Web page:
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Nexmo’s Adaptive Routing Finds Its Way To a U.S. Patent

December 15, 2016 Published by

What began as an internal optimization to enable Nexmo to deliver better quality to its text messaging customers is now a patented innovation. Nexmo’s proprietary Adaptive Routing solution for high-quality global delivery of text messages has been issued a U.S. patent (U.S. Pat. No. 9,485,169). It’s the first patent for Nexmo.

Adaptive Routing is an algorithm-based mechanism that continuously monitors the available routes for delivering text messages and dynamically selects the best one based on their relative performance data.

Eric Nadalin, who as co-founder and CTO of Nexmo is responsible for much of Adaptive Routing’s development, recalled how the concept was born and what he sees as the next evolutionary step for the patented solution.

The Origin Story

Nexmo was founded six years ago on the concept of building a cloud communications company on the direct-to-carrier model. This model would eliminate the multiple hops that text messages commonly make among carrier networks before being delivered to their destinations. “We ended up building this massive carrier connectivity,” said Nadalin. “At a given time, you’d have 10 to 100 options to deliver a message.”

While this was a boon for developers who could now use APIs from the Nexmo platform to integrate streamlined messaging capabilities into their apps, it presented Nexmo with the challenge of scalability and quality. “We have all this inventory,” Nadalin recalls of the sudden abundance of routing options. “What’s the best?”

Message routing was (and remains) mostly a manual process, and deciding which was the best route for a given message was difficult without a reliable measure of route quality to guide the decision. The messaging protocol does have the capability for a device to issue a handset delivery receipt back to the carrier whenever a message is successfully delivered. However, those delivery receipts are not universally supported by all carriers or adopted in all regions. Worse yet, carriers can distribute fake receipts in some cases.

Cost, while a much more reliable data point, was not the primary measure Nexmo intended to use.  Least-cost routing was already a standard practice in the industry for route selection, but Nexmo intended to put quality at the core of their offerings.

“So, then how do you measure the best route,” Nadalin asked before immediately answering his own question. “We go to our customers. We ask them to give us feedback.”

Some Nexmo customers were sending messages that prompted recipients to respond in ways that confirmed the messages had been delivered. Customers who used two-factor authentication (2FA) were prime examples. In a typical 2FA scenario, the Nexmo customer would send a new user a PIN code. The user would enter the sent code to activate the customer’s app or to log into their website. This action by the user closes the delivery loop on the sent message; the PIN code can be entered only if the message was delivered.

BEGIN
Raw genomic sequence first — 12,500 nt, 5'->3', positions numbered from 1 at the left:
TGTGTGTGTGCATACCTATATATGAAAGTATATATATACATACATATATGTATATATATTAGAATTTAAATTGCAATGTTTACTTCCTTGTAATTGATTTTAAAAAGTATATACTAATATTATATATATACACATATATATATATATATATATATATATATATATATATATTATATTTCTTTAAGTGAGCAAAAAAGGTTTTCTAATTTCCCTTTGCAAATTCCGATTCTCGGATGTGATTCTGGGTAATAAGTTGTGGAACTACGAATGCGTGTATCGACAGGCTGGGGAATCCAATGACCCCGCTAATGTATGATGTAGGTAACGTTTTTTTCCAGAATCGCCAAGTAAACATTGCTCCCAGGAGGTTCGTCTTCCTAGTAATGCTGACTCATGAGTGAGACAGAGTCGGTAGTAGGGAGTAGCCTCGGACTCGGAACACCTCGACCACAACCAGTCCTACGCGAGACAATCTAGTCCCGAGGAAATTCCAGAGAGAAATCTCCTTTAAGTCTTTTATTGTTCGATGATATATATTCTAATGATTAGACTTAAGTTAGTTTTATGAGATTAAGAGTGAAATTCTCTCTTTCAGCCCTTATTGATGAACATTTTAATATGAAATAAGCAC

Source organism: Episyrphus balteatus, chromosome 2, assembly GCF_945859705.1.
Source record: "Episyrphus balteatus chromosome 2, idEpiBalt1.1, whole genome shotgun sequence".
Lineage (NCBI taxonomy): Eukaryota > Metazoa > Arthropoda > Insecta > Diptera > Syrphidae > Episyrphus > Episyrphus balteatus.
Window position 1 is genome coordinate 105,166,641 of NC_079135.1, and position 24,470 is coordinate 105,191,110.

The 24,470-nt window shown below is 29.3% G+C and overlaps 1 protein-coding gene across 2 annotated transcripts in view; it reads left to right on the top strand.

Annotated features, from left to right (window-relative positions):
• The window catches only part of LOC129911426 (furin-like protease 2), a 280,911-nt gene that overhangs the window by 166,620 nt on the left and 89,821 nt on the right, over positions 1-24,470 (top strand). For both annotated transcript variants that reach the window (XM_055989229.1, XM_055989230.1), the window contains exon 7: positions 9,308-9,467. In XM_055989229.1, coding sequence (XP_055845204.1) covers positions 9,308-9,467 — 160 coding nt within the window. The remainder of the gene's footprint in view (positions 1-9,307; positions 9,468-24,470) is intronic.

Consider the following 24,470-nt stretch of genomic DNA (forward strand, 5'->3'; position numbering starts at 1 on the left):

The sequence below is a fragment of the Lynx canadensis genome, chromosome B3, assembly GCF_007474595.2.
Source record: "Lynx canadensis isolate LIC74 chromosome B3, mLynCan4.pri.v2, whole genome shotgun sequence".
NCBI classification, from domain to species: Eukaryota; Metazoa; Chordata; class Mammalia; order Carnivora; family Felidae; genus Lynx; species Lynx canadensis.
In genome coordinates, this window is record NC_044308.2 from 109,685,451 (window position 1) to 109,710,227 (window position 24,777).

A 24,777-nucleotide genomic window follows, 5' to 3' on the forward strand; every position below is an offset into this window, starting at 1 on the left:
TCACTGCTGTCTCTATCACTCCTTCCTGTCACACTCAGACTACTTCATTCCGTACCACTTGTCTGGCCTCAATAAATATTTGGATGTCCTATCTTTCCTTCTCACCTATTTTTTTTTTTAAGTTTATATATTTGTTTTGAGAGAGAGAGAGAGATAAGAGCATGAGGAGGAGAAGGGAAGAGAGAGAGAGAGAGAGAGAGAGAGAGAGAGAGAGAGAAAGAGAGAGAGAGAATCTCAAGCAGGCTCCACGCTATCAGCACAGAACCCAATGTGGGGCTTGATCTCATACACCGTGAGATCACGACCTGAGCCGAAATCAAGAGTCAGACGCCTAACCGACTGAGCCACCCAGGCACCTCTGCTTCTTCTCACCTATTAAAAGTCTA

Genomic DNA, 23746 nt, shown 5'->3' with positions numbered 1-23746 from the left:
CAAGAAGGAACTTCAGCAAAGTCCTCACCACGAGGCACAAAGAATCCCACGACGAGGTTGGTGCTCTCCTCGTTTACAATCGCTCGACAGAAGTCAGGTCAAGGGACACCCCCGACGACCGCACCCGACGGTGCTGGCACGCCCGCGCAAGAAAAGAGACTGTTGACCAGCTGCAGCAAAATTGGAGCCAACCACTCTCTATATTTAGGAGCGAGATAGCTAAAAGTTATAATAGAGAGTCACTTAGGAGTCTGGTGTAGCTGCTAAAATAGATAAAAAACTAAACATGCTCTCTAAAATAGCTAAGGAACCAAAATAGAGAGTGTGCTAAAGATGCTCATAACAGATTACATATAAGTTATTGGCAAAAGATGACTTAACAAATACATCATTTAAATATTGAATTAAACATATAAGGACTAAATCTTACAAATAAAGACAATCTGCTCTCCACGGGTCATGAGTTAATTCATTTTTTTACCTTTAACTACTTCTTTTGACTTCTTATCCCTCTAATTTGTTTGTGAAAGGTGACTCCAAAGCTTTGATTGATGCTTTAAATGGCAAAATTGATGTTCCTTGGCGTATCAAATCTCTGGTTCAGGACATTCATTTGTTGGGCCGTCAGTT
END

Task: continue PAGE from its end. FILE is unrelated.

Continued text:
phone verification


Nexmo customers agreed to share their 2FA confirmation data, providing valuable quality insights about the routes through which those messages were delivered. “So we started to get this data point to apply to this inventory,” explained Nadalin. “That’s when Adaptive Routing started to come into the mix … let’s try to change the routing in a dynamic fashion depending on the feedback we are getting from our customers.”

“That’s how Adaptive Routing was created.”

Nadalin also pointed out that the gains Nexmo was able to make in deliverability, latency, and stability didn’t benefit only the customers who shared their data. The solution was applied to all of their customers’ messaging traffic, whether a social app company was using text to acquire a new user, or a financial services company was sending a one-time password to confirm a transaction, or a retailer was launching a massive marketing campaign via text.

What’s Next for Adaptive Routing?

Today, the Nexmo platform processes more than 60 million data points per month from customer feedback. The traditional carrier-provided delivery receipts are a productive input — delivering some 400 million data points per month — but the addition of delivery confirmations from actual end users provides Nexmo with a robust understanding of end-to-end performance. Ultimately, the combined data drives the Adaptive Routing optimization of SMS delivery.

Nadalin is not content to merely fine tune the patented solution though. He has bolder ideas for Adaptive Routing. “Where I’d like to go next is to combine the historical data [receipts and confirmations] with some predictive data to do some machine learning as well,” he said.

He envisions the Adaptive Routing algorithm processing the historical data and simultaneously receiving input from the predictive data as it selects routes. When the two data points suggest conflicting actions, Nadalin would like to alternate between the two and see which yields better results over time.

Learn more about Nexmo’s SMS solution to witness Adaptive Routing first hand.

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